It’s important to teach our kids how to cope with disappointment, because it happens. There will be times in life when they don’t get what they want, don’t achieve what they set out to do, and there won’t always be someone there to fix it for them. We need to start teaching them how they can get things they want through diligence, patience, and hard work at an early age.

Preparing For Summer Camp

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It’s the beginning of summer and many children are transitioning from school to camp. Going to camp is a way for children to interact with their peers, experience new things, and create lasting memories, but for some children who have been diagnosed with autism, the transition can be a difficult one. They may need to adjust to new people and schedules and this can cause anxiety and fear, but it doesn’t have to. Here are some ways Beautiful Minds Center recommends that you prepare your child on the spectrum for a fun and memorable experience at summer camp.

Once you figure out what camp is best for your child, visit the camp site so that your child on the spectrum is familiar with where they are going when you drop him/her off on the first day. Try to meet the camp counselors and any other staff members, if possible. Unfamiliar places and situations can cause unnecessary stress for a child who has been diagnosed with autism, so take pictures of the camp grounds, the schedule, and the faces of the people you meet; and use these tools to create a social story on what to expect. This will make your child’s transition much easier to handle on the first day of camp.

Another great way to prepare your child for camp is through visual aids. Use the pictures you took on your visit to the camp, the camp brochure, their website or any other visual information you can get your hands on, and talk to them about the cabins, the food, what activities they will be involved in, etc. so that you can help set their expectations and give them a feel for what camp will be like when they go.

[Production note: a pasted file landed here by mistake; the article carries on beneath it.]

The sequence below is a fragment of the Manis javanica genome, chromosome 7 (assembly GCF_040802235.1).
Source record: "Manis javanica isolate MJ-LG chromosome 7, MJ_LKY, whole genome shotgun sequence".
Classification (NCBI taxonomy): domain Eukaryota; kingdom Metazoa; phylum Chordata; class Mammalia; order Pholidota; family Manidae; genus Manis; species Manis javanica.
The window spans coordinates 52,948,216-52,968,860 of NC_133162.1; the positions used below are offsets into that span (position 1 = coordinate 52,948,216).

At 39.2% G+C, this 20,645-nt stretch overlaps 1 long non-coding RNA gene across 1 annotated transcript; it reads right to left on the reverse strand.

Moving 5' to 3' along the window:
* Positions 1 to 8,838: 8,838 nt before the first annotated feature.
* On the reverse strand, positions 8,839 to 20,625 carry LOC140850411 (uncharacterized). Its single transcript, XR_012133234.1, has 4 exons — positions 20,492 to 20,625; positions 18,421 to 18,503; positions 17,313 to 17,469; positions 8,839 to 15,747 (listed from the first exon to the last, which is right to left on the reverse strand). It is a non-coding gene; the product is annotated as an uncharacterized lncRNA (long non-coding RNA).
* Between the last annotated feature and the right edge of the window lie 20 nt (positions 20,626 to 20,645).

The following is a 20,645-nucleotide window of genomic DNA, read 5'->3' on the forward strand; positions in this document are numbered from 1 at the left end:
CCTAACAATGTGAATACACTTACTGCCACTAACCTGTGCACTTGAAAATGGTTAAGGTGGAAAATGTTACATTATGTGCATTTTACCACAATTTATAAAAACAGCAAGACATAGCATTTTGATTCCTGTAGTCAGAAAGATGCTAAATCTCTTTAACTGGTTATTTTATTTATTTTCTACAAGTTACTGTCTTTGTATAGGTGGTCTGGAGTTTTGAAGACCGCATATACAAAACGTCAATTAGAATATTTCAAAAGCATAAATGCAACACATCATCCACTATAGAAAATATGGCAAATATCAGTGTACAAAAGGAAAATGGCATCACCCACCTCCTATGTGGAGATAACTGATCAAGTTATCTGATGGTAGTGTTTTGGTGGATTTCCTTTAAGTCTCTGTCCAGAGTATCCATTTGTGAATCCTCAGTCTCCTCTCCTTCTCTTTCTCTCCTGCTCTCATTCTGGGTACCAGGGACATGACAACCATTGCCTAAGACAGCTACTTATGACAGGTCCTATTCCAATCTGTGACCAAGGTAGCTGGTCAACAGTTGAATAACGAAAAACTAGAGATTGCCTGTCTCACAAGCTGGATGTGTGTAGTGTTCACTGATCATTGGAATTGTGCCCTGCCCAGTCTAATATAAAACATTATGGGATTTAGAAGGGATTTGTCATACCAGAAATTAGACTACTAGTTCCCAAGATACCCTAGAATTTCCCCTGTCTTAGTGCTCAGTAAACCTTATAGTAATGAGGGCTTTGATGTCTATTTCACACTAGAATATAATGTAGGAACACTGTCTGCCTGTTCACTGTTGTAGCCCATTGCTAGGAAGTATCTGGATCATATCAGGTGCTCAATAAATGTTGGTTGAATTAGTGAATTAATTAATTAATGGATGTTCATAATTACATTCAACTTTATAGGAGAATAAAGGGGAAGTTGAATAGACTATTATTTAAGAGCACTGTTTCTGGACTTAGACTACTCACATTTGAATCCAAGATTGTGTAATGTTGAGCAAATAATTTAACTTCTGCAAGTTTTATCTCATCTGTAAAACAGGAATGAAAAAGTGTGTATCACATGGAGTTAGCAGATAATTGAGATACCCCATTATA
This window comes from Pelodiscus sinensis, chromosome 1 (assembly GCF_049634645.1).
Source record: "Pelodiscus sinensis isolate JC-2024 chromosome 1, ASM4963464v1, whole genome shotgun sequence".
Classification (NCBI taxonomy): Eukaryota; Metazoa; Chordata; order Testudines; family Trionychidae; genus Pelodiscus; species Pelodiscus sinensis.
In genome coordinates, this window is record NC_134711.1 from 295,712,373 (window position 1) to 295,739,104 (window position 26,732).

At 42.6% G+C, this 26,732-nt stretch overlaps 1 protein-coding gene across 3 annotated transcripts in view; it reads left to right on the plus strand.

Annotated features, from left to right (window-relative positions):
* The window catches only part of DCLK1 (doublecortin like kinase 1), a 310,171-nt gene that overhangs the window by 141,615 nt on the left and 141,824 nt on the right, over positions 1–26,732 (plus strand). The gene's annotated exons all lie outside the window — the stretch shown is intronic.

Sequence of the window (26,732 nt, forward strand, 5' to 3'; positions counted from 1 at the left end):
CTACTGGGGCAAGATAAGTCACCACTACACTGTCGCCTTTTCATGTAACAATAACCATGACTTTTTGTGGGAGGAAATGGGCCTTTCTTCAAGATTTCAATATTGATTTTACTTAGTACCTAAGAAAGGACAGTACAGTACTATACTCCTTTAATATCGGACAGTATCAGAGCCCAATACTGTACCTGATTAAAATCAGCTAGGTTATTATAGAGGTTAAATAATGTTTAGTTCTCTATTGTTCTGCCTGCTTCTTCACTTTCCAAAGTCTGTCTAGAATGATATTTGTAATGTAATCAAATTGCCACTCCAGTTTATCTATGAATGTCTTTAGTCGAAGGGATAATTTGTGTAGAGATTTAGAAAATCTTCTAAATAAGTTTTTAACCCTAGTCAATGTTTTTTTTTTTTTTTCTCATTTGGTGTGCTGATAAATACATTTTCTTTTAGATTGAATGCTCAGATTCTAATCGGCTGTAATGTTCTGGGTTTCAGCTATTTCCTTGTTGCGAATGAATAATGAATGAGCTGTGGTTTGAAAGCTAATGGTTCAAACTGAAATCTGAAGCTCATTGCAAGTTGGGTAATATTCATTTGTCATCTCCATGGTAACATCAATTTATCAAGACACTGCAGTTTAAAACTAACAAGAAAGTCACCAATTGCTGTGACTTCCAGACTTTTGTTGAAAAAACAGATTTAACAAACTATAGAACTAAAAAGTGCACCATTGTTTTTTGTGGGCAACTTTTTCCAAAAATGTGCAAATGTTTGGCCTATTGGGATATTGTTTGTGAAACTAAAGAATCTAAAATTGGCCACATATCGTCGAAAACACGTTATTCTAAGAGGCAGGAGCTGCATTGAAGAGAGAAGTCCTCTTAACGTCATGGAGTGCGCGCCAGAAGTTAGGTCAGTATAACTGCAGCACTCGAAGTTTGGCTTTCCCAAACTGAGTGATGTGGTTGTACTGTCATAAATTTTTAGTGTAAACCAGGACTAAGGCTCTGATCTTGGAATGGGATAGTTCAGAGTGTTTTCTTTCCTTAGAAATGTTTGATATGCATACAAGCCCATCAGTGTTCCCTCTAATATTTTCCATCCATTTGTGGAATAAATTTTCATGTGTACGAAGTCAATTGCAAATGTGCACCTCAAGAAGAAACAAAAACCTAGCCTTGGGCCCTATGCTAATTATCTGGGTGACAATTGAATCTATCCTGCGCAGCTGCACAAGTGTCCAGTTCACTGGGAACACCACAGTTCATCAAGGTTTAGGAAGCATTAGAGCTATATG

Involve your child on the spectrum in planning their day at camp. Have them pack their backpack for the day, discuss with them what the weather will be like, what activities they want to do and what they can expect from the day. If they are playing sports, have them pack their sports clothes and shoes. If it’s a water day, work with them on packing their bathing suit. Also remember that sometimes a new activity sounds like fun, but if it’s the first time your child who has been diagnosed with autism is participating in that activity, prepare them for what they should expect and/or practice this activity with them at home, in the park or wherever you have access to the items you need.

Throughout the whole process of planning to go to camp, and even after your child with special needs has started camp, continue to set their expectations. Be sure your child knows what they can expect, not only from the camp and the people/peers at the camp, but from you. Let them know where you will drop them off and where you will pick them up, the time you will get there, etc. This way you decrease anxiety at the start and end of the day.

Go over each day of camp with your child on the spectrum when they get home. By doing this, you allow them to process their day, tell you stories, and create special memories. Many camps also take pictures of their campers throughout the summer and either post these pictures or e-mail them to the parents. Take these pictures and create an album or a book to share with your child, so that they remember their summer experiences and so that you can use this book next summer when it’s time for your child to go back to camp.

Summer camp can be an incredible learning and growing experience for a child and with a little preparation, communication, and setting expectations, your child that has been diagnosed with autism, can have an enjoyable summer, meet new friends, experience new activities and create memories that last a lifetime.